Urges are feelings of intense desire for something specific. Urges can be for basic needs, such as wanting to eat when you’re hungry. Other kinds of urges can be for things that are not essential to basic survival, like a candy bar or smoking a cigarette.
Some urges can be for harmful or unhealthy behaviors. Even if you don’t want to feel the urge, it can be hard to ignore. Urge surfing is a practice meant to help someone experience these urges without giving in to them.
What Is Urge Surfing?
Urge surfing is a mental technique to observe and experience an urge without engaging in it. Psychologist Dr. Alan Marlatt developed the concept to help in addiction recovery.
The technique compares an urge to a wave in the ocean. Waves can be strong and powerful, but they pass quickly. Similarly, an urge can be intense but usually doesn’t last a very long time. Urge surfing helps you imagine yourself as a surfer riding the wave of an urge.
This technique can be more helpful than trying to distract yourself from an urge. Avoiding a thought or feeling eventually makes it more powerful and harder to ignore. Urge surfing helps you fully recognize and feel these feelings without letting them control you.
How to Urge Surf
Urge surfing involves a similar mindset as mindfulness meditation. The goal of meditation is to focus fully on the breath. You observe your thoughts and feelings when your mind wanders. The point is to notice thoughts without judgement or frustration. This makes the thoughts less powerful and reduces your stress.
Breathe. Start by sitting in a comfortable position. Pay attention to your breathing without controlling it. Think of it as following your breath.
Notice how the air feels entering your nose and lungs. Focus on one aspect of your breathing. This could be your belly or chest rising and falling, or noticing each time you breathe in or out.
Notice your thoughts. Your thoughts will wander after a little while. This is normal. Observe the thoughts without judging them or pushing them away. Each time you notice that your mind wanders away from your breath, bring your attention back to it.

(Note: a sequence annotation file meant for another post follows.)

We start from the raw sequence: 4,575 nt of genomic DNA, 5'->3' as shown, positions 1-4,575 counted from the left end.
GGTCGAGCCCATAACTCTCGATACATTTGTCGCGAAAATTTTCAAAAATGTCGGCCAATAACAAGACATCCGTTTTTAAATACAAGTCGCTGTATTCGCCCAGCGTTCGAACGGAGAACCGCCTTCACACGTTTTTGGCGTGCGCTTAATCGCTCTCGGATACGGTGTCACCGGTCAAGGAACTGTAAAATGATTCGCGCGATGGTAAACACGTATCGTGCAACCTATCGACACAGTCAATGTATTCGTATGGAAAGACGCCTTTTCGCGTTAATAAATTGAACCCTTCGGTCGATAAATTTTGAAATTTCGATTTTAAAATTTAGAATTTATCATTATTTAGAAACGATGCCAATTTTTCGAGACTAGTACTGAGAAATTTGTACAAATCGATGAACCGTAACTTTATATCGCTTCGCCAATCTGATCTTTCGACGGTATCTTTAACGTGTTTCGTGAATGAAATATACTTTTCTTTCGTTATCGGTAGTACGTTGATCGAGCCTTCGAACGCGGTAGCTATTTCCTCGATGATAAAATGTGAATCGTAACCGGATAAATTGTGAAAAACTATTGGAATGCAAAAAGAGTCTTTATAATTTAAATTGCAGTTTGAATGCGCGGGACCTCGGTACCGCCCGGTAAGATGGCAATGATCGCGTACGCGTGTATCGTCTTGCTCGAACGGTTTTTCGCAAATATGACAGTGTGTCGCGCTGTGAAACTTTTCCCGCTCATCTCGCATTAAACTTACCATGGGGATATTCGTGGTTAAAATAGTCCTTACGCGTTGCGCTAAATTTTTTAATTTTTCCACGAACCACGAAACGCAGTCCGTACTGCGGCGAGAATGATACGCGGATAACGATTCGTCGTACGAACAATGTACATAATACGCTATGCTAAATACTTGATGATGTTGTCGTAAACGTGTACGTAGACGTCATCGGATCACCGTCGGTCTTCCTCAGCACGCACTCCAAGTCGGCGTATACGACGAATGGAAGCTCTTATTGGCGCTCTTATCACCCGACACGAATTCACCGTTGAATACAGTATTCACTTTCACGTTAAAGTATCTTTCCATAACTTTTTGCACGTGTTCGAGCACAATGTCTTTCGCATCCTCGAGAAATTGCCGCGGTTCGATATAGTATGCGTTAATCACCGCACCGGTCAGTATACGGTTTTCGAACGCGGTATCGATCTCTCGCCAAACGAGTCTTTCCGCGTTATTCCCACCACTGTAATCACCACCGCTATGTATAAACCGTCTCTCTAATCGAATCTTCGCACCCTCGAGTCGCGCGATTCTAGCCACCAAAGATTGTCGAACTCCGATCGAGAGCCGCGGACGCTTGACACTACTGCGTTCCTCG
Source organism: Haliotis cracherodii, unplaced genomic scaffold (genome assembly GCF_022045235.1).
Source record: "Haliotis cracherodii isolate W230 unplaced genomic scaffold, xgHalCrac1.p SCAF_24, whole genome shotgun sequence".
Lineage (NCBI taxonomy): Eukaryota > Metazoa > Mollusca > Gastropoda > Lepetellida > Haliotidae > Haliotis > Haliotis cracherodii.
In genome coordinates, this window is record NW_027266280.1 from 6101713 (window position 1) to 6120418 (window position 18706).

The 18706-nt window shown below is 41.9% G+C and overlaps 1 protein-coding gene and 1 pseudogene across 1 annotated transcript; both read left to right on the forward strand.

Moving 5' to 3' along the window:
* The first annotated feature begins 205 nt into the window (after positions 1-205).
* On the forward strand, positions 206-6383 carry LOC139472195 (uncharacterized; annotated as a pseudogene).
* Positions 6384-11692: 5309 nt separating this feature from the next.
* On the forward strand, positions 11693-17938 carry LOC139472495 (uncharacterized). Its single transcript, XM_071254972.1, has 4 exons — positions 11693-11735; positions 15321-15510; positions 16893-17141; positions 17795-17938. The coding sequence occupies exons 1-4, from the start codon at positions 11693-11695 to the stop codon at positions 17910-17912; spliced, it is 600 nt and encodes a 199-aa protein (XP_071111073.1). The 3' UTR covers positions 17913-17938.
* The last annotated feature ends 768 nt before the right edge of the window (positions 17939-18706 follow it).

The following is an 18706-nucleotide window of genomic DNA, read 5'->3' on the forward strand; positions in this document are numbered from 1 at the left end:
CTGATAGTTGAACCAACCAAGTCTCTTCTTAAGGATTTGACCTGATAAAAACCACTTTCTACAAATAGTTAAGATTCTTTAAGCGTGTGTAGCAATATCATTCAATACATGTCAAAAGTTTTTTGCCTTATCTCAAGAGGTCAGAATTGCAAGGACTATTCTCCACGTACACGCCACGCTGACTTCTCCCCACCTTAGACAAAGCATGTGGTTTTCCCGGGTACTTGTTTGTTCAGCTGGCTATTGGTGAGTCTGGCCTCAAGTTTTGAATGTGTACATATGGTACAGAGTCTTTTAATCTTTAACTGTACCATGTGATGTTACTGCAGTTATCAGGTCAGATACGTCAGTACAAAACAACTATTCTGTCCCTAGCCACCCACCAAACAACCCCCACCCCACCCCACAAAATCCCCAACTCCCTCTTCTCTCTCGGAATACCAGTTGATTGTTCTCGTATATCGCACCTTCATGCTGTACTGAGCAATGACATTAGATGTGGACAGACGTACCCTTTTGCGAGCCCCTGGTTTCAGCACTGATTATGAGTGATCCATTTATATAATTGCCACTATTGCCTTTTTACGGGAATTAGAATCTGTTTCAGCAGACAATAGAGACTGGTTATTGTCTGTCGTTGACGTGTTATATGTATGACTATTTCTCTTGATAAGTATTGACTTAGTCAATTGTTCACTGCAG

Notice your urges. If you sit in meditation for long enough, you’ll start feeling an urge for something. It could be for water, to stretch, or any other desire.
For example, you might notice a part of your body start to itch. Avoid scratching it right away. Instead, observe the itch from an outsider’s point of view. Describe to yourself the exact physical feelings it creates. It could feel hot or cold, ticklish, or prickly. Try to imagine the shape and borders of the itchy spot.
This may be unpleasant at first. The urge could get worse even after you start paying attention to it. Don’t be afraid of what you’re feeling. Maintain an attitude of curiosity and detachment from the feelings.
Like a wave in the ocean, an urge will reach a peak and then lose its force. Urge surfing helps you understand that the strength of an urge doesn’t stay the same for long. After some time, it will weaken. Most urges don’t last longer than 30 minutes.
Benefits of Urge Surfing
Urge surfing can be helpful for many kinds of urges. It can play a role in treating:
Drug or substance addiction. People in recovery from addiction can still get intense urges or cravings to use drugs, alcohol, or other substances. Urge surfing for drug addiction can help control these urges and prevent relapses.
Unhealthy eating. Many people get strong cravings for unhealthy but tasty foods. Urge surfing for a food craving helps to face the sensations of the craving without needing to eat the food.
Urge surfing can also help manage disordered eating behaviors such as bulimia and binge eating disorder. For example, someone may feel a desire to purge. Urge surfing can help them get through the period of desire.
Other addictive behaviors. Urge surfing can help with many other behaviors and desires. This can include gambling, lashing out, and spending large amounts of money.
Limits of Urge Surfing
Urge surfing for addiction treatment can be an effective way to control harmful impulses. In many cases, it should be one part of a broader addiction treatment or recovery plan.
Addiction treatment involves many strategies at different points in the recovery process. Some addictive drugs like opioids can require additional medicines to help ease someone off of them. Someone could learn to urge surf after they are medically treated first. Urge surfing can help as they are learning to manage remaining cravings and desires for drugs or other addictions.